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Compensation  >>   Inside Sales Exemption Status Search Discussion Posts
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Inside Sales Exemption Status  
Posted: 02/11/2010 05:45pm   405 Views

We have several inside sales teams at my company. In general, these sales teams are entry level: no degree required, less than 2 years minimum experience, clear sales process/guidelines with very little room for interpretation/influence, product being sold is a subscription service with average monthly rates of $30-350/month. Based upon FLSA guidelines, I have consistently classified these positions as non-exempt. I am now being told to "make them exempt."  I have 2 questions:

1) given FLSA guidelines and recent court cases (9th circuit preferred), can someone help me reconcile how a position such as this can be classified as exempt from the protection of the FLSA (and related state laws)?

2) I'd be willing to consider a salaried non-exempt status for these teams (i.e. pay them a flat salary for up to 50 hours of work per week), but then struggle with the fluctuating calculation of their base rate each week given the commission component and how this impacts their use of our various paid leave sources. Does anyone have any examples of how they've implemented this in their own companies?

Thank you.


Inside Sales Exemption Status  
Posted: 02/11/2010 06:51pm  

1.  No.  Nearly impossible.  (My long answer was eaten by the ethernet monster.)

2.  Yes.  That's conventional best practice.


Inside Sales Exemption Status  
Posted: 02/11/2010 06:58pm  

Are you and your management aware of this? 

This particular aspect of the FLSA has made HR Directors very nervous about violating the FLSA where I have worked. Two sources (law firms) are cited for your consideration.

Personal Liability in FLSA lawsuits      

In most lawsuits, even those involving employment-based claims, the existence of a corporation provides protection for owners, corporate officers, and employees from personal liability.  One significant exception is when the suit is brought under the Fair Labor Standards Act.  Owners, officers, and high-level managerial employees who exercise some control over employment matters often find, to their dismay, that they have been included as a defendant in an FLSA lawsuit along with the corporate employer. 

The reason for this potential personal liability arises from the extremely broad definition of employer found in the FLSA:  “‘Employer’ includes any person acting directly or indirectly in the interest of an employer in relation to an employee …”


Under the federal Fair Labor Standards Act ("the FLSA"), employers must follow the FLSA requirements or be liable for damages and even criminal penalties for violating FLSA provisions. The FLSA defines "employer" to include "any person acting directly or indirectly in the interest of an employer in relation to an employee". See 29 U.S.C. §203(d). Federal courts have routinely held that this definition of employer is to be broadly interpreted. The logic is that "employer" should be broadly construed in order to achieve Congress's intent to provide a remedy to employees for their employers' wage and hour violations. Even with such a broad definition, courts have declined to find that any person who has supervisory power, without more, is automatically an employer. Instead, courts generally look at the "economic reality" of an individual's status in the workplace before judging liability. This is determined by analyzing a number of factors, such as: (a) the person's job description; (b) his or her financial interest in the enterprise; and (c) the degree to which he or she is involved in hiring and firing employees. Other factors include the individual's involvement in day-to-day operations as they relate to defining the terms of employment, workplace conditions, and the level of compensation to be received by employees.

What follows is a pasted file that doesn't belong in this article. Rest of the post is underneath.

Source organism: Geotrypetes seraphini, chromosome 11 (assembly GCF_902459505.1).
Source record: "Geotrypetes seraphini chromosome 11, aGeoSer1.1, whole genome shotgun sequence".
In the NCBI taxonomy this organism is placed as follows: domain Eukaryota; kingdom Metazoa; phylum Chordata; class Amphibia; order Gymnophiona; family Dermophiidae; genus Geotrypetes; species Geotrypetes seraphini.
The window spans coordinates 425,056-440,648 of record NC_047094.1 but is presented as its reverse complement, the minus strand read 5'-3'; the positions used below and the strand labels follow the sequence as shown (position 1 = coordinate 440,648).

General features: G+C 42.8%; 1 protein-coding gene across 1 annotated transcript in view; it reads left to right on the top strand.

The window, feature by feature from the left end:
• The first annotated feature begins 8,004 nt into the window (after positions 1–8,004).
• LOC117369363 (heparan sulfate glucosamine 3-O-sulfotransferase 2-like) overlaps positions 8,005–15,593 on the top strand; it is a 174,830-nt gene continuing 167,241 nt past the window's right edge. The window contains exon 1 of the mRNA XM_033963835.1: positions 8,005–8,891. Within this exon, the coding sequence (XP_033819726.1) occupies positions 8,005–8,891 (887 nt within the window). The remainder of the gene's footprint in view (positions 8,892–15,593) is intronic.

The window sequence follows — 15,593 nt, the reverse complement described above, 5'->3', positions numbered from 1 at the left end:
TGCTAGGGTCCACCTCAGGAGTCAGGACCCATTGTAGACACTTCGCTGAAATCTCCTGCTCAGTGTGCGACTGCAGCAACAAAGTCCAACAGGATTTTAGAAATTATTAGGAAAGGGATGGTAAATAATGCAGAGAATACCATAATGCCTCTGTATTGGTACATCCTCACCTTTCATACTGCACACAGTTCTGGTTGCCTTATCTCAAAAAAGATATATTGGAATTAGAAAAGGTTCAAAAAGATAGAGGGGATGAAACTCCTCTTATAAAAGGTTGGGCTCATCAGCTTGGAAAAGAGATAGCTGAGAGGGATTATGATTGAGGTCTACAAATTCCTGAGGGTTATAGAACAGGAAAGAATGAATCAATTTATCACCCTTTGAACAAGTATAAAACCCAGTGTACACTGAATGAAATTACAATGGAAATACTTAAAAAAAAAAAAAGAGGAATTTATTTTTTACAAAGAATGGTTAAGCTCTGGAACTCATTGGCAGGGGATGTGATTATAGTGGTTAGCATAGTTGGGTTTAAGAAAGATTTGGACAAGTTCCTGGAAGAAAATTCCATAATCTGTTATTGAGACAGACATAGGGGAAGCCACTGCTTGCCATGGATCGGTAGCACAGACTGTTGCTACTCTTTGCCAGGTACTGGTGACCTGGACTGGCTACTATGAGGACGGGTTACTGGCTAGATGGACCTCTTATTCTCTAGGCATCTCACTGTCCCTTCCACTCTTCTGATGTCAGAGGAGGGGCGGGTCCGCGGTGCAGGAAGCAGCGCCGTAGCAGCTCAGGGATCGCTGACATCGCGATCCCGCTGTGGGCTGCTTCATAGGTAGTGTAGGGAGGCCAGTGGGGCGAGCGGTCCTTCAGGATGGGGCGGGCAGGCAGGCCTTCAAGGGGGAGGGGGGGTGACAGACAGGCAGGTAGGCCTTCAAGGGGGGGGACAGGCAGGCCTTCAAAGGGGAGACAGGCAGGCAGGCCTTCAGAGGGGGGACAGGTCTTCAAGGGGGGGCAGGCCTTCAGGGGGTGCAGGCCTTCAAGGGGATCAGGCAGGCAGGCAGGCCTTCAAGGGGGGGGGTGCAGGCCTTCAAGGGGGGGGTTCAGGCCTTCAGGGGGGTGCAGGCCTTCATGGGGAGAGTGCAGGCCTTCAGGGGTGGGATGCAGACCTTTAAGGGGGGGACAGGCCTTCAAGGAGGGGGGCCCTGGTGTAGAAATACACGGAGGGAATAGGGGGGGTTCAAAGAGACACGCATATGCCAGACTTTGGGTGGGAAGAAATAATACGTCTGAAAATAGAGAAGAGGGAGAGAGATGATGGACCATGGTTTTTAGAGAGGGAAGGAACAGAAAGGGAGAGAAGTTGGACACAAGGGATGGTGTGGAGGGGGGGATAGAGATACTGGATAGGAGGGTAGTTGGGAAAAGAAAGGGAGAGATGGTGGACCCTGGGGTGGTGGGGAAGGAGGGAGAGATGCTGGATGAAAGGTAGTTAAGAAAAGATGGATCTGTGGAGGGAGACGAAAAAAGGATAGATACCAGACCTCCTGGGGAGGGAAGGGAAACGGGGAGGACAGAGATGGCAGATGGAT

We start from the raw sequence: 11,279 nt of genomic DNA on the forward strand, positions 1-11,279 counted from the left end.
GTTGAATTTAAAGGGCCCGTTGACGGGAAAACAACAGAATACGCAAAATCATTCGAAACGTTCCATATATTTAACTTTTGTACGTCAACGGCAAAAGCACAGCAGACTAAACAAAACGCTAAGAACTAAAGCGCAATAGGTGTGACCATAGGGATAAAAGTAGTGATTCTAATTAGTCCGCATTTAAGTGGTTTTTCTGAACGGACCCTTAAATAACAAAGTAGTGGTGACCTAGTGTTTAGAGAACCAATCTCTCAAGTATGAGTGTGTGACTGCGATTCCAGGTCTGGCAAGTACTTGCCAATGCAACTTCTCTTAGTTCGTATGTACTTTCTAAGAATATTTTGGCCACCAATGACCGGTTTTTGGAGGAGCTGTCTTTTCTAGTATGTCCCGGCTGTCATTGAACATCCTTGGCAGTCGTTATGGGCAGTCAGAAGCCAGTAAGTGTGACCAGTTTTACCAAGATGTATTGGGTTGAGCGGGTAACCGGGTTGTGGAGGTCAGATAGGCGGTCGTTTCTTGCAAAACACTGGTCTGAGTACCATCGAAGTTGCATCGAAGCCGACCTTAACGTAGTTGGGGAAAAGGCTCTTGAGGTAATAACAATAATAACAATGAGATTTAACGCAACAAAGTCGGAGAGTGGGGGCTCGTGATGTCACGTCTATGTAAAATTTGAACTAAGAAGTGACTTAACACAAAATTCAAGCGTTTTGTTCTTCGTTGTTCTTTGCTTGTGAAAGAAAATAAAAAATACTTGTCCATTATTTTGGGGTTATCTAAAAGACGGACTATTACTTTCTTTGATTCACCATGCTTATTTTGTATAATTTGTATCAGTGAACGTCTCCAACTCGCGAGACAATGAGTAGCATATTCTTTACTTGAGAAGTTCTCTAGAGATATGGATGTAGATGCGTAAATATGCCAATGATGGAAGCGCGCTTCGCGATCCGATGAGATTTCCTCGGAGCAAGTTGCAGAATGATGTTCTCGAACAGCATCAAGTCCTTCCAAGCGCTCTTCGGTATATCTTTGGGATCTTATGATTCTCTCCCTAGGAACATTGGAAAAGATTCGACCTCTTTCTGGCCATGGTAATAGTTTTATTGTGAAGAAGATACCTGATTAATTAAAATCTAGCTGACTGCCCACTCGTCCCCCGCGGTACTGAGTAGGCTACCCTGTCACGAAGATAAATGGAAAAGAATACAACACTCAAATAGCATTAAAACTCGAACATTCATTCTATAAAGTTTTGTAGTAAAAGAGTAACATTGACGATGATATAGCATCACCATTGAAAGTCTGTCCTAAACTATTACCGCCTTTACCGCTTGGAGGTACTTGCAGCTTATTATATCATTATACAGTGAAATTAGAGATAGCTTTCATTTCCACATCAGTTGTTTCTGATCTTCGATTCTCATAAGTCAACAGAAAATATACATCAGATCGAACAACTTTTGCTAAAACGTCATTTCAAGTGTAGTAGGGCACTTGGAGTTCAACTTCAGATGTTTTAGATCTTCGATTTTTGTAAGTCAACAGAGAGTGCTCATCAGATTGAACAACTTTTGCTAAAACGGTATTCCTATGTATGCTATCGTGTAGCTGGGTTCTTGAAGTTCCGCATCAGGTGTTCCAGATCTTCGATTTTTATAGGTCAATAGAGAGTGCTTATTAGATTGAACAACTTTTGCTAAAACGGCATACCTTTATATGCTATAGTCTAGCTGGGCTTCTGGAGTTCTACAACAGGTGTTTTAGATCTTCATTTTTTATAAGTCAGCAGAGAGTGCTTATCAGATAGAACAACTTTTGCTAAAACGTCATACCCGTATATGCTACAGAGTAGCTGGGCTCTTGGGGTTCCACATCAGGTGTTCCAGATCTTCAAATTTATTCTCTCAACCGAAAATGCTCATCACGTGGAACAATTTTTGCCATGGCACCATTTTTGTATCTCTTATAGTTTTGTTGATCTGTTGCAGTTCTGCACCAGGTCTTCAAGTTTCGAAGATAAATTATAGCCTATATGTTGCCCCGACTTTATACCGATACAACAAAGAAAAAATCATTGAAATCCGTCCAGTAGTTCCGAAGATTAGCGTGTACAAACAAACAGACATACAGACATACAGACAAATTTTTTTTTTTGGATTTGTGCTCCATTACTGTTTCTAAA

Prosecutions by the Department of Justice

The Department of Justice ("DOJ") can bring criminal actions for "willful" violations of the FLSA. A violation is "willful" if it is deliberate, voluntary, and intentional.

Enforcement actions by the DOJ can be brought instead of or in addition to lawsuits by the Secretary of Labor for back wages or injunctive relief. So, in cases involving willful violations, an employer can be ordered to pay liquidated damages and back-pay, as well as any criminal fine or penalty that is imposed by a court.

Criminal penalties under the FLSA are:


Inside Sales Exemption Status  
Posted: 02/11/2010 07:01pm   Revised: 02/11/2010 07:10pm  

Not sure about the legality of this practice. Don't you have to pay these people overtime for work over 40 hours?

"I'd be willing to consider a salaried non-exempt status for these teams (i.e. pay them a flat salary for up to 50 hours of work per week)"

This DOL reference may help with the commissions question you have:



Inside Sales Exemption Status  
Posted: 02/11/2010 07:14pm   Revised: 02/11/2010 07:15pm  

I would build the overtime premium into their salary. Basically I would pay them for 40 hours at their regular rate, plus 10 hours at time-and-a-half. I would pay them for 50 hours each week regardless of hours worked (unless it's over 50...in which case I'd owe/pay additional overtime). My main struggle is with the overtime calculation as this varies from week to week based upon commissions earned.


Inside Sales Exemption Status  
Posted: 02/11/2010 07:29pm  

Thanks for the explanation. See Claudia Elmore's comments in this string for help with the overtime issue:


I believe that Claudia is commenting in reference to this W@W white paper: 

Overtime Calculations for Non-Exempt Employees Due to Bonus:  http://www.worldatwork.org/waw/adimLink?id=17207&nonav=yes

Hope this helps.

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